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Make sure to plan ahead: This cake needs to sit for at least one month to allow the flavors to develop. To serve, slice it as thinly as possible.

Source: Martha Stewart Living, December 2000
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11
  • StephanieSR
    19 AUG, 2015
    Fabulous flavor. But when I slice it, the cake crumbles apart and doesn't make a nice thin slice. Must admit, I added extra candied citrus peel (recipe from your site), and some finely chopped pecans. Any suggestions? Or will time solve this problem?
    Reply
  • PennyOnline
    13 NOV, 2014
    After this recipe was a huge hit last year, I'm making it again this year, too. Even lifelong members of the Fruitcake Haters Club loved this and it doesn't have a strong alcohol flavor like some rum or brandy doused versions. I did the dousing this way: I wrapped the loaves in cheesecloth, placed them in an old 13x9 pan (to catch the drips), and put them in our extra refrigerator in the basement. Each week I poured a bit more sherry on them. Not everyone has the luxury of an extra old fridge, but I think a cool corner would have been fine. I did NOT wrap them in plastic -- the resulting loaves were dense and firm, not moist like a fresh cake but not dry at all. One loaf ended up in plastic, however: I mailed a small loaf to a friend in Germany after just 2 dousings. He let it sit several weeks, wrapped in plastic but with no more sherry, and reported it was delicious at Christmas.
    Reply
  • ashmatache
    23 OCT, 2014
    I made this last year and will be making it again this Christmas too. I had no idea that after wrapping the cakes in muslin they also needed to be kept in plastic to keep them moist. Don't forget to wrap them in plastic too! I made these 2 months in advance and even though I messed up they were still really good.
    Reply
  • GPSJane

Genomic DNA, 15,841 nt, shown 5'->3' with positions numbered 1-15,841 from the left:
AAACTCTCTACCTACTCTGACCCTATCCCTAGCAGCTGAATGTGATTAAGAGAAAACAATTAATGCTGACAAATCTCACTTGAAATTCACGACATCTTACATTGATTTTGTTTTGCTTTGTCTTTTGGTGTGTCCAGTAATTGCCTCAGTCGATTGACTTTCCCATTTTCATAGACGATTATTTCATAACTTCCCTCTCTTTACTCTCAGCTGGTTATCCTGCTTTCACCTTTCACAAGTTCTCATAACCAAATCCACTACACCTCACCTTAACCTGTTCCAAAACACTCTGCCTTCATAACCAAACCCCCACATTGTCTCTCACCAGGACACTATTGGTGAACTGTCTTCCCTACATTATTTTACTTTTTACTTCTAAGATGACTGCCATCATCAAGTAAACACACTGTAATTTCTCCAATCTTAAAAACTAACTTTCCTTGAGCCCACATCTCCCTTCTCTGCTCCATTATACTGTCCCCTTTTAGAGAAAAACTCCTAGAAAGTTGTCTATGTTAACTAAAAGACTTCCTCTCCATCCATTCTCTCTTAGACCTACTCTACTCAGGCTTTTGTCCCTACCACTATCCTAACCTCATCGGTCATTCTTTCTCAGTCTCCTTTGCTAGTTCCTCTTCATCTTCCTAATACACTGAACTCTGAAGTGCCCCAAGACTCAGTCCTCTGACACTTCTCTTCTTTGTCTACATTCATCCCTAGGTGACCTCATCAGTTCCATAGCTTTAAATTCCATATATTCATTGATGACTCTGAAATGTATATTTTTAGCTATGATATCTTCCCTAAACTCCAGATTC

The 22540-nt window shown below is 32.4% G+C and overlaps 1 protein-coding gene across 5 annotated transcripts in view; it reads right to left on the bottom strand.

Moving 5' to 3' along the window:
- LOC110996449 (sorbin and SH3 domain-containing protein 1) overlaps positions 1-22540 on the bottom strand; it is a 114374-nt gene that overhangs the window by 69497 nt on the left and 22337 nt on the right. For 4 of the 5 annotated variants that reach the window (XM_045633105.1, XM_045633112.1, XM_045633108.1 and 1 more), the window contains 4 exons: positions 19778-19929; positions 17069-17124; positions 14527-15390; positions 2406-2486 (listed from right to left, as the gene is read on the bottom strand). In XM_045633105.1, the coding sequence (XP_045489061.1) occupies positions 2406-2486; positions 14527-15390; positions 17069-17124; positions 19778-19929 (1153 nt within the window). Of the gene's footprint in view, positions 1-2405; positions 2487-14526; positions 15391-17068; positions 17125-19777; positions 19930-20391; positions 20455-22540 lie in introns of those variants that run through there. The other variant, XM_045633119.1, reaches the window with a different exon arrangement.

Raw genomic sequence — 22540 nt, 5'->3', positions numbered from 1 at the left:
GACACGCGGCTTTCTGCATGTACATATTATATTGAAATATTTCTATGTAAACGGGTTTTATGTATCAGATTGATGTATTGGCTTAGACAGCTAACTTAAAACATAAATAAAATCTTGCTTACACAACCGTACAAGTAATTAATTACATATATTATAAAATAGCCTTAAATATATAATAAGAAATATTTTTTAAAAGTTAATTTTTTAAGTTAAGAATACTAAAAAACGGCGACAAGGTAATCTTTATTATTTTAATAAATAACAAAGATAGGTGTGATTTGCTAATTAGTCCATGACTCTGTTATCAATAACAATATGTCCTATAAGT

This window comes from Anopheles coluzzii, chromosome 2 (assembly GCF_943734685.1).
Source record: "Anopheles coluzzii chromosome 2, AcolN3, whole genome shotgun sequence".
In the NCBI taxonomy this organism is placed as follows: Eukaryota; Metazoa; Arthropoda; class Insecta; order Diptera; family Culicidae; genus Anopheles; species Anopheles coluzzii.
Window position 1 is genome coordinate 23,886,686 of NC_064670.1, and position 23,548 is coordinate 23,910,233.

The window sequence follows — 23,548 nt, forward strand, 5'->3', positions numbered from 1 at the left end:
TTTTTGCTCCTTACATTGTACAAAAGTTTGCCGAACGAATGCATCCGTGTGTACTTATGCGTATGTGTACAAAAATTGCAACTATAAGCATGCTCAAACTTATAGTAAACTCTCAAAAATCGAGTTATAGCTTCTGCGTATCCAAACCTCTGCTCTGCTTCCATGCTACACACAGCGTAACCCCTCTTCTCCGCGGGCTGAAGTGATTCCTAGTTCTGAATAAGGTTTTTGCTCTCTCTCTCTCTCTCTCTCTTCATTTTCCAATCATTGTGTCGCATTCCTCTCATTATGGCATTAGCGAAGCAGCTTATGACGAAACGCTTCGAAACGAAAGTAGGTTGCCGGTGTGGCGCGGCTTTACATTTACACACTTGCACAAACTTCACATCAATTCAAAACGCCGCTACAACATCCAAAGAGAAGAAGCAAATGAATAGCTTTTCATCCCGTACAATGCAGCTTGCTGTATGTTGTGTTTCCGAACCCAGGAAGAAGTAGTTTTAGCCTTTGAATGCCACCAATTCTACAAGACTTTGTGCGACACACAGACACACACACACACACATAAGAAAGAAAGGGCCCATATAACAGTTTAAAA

30 NOV, 2012
    I tried to make half this recipe but I made a mistake with the conversion of the butter. Half way through we had to add more eggs, flour and fruit. And since we only had enough candied peel for half I had to store half the batter in the fridge until the next day. Crazy I know but they seem to have come out quite nicely, at least they smell wonderful. I just have a question; how do you douse them once wrapped? Do you unwrap them first or just douse them through the muslin?
    Reply
  • JoieDee
    18 DEC, 2011
    Too bad I'm seeing this so late in the season! I like the suggestions above with the chocolate and ginger; will hope to try next year. I'm also late responding to the note above: To avoid having your fruit sink in the batter, toss all the chopped fruits and nuts lightly in flour before folding into the batter. I used to help my mom make traditional dark fruitcakes every year -- this works!
    Reply
  • naughtyjane
    21 OCT, 2011
    I grew up eating homemade dark fruitcake, filled with the technicolor candied fruits and walnuts. It was not quite fruitcake that inspires the tired jokes, but close to it. When I saw this recipe, I got excited -- first, because it is like a poundcake, and second, because it involved such seemingly exotic ingredients. It has become a favorite in my house, even with my 6 year old, and I make it with dried cherries, pecans, bittersweet chocolcate, candied orange peel, and crystallized ginger.
    Reply
  • FoEnt
    22 JUL, 2008
    How to ensure that all the candied citrus are spreading evenly on the cake after baking? I always experience the citrus fruits sink to the bottom of the cake after baking? Why is that happening? Any suggestion?
    Reply
  • Lindakristine
    6 JAN, 2008
    I made mini loaves for Christmas gifts and they turned out great. They smelled wonderful, looked really pretty and best of all, I had to make these one month in advance, so I was ahead of schedule that Christmas!
    Reply

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